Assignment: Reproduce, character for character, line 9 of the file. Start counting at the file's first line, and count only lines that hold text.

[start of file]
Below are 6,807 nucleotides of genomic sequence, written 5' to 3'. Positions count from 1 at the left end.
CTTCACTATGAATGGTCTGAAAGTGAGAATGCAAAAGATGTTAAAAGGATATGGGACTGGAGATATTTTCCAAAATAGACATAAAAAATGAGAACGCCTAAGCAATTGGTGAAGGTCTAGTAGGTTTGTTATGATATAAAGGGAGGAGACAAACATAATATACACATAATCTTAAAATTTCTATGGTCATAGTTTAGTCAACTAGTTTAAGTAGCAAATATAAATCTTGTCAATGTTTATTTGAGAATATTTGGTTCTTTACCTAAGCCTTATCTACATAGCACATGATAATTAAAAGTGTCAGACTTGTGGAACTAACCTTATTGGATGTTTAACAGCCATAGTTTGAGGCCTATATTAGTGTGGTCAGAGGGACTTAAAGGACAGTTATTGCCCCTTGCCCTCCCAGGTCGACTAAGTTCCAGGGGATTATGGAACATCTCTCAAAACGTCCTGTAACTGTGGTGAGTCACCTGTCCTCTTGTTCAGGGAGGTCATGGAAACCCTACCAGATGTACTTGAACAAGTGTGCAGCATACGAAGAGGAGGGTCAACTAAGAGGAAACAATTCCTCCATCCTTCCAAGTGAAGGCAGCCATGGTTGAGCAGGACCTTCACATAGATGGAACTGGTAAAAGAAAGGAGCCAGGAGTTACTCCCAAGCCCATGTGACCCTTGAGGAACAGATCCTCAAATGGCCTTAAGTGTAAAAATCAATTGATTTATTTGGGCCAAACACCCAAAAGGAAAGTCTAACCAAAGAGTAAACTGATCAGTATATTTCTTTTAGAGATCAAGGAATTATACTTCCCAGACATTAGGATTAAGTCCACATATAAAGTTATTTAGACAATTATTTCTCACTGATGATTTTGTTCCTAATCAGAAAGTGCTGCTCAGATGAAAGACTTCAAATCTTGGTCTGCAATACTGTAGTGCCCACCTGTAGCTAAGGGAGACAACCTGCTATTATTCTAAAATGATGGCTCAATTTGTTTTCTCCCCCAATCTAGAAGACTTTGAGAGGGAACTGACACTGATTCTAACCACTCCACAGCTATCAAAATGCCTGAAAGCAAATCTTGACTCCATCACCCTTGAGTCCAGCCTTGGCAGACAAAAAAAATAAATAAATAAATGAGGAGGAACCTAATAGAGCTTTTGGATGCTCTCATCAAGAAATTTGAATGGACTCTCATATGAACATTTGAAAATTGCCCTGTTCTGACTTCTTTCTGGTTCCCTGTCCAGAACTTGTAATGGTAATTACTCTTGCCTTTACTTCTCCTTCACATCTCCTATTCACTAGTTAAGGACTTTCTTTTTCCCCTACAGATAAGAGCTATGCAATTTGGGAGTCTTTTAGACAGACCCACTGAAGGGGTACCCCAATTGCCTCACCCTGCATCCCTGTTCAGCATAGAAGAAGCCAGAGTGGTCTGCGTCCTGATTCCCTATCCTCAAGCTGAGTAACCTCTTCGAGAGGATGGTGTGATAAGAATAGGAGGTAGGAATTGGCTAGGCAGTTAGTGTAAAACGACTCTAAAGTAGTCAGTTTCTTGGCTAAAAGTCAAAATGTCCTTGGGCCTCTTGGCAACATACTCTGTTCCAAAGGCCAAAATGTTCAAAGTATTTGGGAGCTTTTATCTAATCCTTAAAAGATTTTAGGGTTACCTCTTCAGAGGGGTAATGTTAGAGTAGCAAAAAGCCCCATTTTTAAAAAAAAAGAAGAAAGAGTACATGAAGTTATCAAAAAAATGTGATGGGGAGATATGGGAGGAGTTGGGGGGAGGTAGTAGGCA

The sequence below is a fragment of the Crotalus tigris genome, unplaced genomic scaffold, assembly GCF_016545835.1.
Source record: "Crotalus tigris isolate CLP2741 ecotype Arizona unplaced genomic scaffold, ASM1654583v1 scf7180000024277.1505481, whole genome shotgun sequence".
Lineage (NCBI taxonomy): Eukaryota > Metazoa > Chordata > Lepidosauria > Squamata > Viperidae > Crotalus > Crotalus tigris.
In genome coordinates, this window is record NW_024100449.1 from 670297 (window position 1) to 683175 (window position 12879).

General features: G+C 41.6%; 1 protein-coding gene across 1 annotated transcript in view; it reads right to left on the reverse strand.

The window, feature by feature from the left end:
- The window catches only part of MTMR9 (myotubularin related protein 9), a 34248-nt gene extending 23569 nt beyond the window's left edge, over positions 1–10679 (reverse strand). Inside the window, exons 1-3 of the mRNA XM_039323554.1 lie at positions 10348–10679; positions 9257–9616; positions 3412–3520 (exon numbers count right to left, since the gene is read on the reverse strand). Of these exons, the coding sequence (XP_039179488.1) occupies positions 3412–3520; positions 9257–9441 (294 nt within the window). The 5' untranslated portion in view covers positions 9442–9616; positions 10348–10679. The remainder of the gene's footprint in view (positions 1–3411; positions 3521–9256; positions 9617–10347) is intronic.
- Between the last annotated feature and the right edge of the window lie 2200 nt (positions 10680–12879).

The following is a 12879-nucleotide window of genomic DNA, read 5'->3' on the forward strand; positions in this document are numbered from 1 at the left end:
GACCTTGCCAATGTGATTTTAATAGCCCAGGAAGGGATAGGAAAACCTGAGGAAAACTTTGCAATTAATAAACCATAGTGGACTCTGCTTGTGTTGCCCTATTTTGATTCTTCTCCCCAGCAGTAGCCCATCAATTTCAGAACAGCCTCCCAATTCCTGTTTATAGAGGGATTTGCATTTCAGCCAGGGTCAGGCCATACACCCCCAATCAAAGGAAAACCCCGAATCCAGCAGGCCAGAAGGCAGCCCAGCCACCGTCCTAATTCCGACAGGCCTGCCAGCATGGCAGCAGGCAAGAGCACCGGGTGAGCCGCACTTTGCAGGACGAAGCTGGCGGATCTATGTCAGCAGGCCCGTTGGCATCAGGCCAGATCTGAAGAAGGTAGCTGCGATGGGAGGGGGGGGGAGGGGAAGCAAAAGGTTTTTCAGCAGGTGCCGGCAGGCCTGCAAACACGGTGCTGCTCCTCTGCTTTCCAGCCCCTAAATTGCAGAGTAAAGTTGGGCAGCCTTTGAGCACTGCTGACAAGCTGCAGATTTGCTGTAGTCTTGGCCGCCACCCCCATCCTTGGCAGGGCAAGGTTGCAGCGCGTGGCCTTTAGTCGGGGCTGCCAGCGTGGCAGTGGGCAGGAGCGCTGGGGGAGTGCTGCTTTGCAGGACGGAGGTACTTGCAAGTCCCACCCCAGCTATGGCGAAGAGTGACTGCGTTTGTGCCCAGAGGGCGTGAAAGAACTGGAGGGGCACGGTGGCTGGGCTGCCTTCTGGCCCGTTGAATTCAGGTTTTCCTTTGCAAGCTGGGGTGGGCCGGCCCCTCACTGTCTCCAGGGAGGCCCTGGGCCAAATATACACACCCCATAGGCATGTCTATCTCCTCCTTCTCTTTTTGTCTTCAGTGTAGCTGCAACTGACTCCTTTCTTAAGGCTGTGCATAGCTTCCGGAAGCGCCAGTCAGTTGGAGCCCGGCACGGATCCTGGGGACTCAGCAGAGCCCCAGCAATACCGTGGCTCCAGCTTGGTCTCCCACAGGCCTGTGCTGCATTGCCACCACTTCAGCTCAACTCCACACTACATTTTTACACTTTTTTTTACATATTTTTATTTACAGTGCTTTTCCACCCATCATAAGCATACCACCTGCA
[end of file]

- The window catches only part of MTMR9 (myotubularin related protein 9), a 34248-nt gene extending 23569 nt beyond the window's left edge, over positions 1–10679 (reverse strand). Inside the window, exons 1-3 of the mRNA XM_039323554.1 lie at positions 10348–10679; positions 9257–9616; positions 3412–3520 (exon numbers count right to left, since the gene is read on the reverse strand). Of these exons, the coding sequence (XP_039179488.1) occupies positions 3412–3520; positions 9257–9441 (294 nt within the window). The 5' untranslated portion in view covers positions 9442–9616; positions 10348–10679. The remainder of the gene's footprint in view (positions 1–3411; positions 3521–9256; positions 9617–10347) is intronic.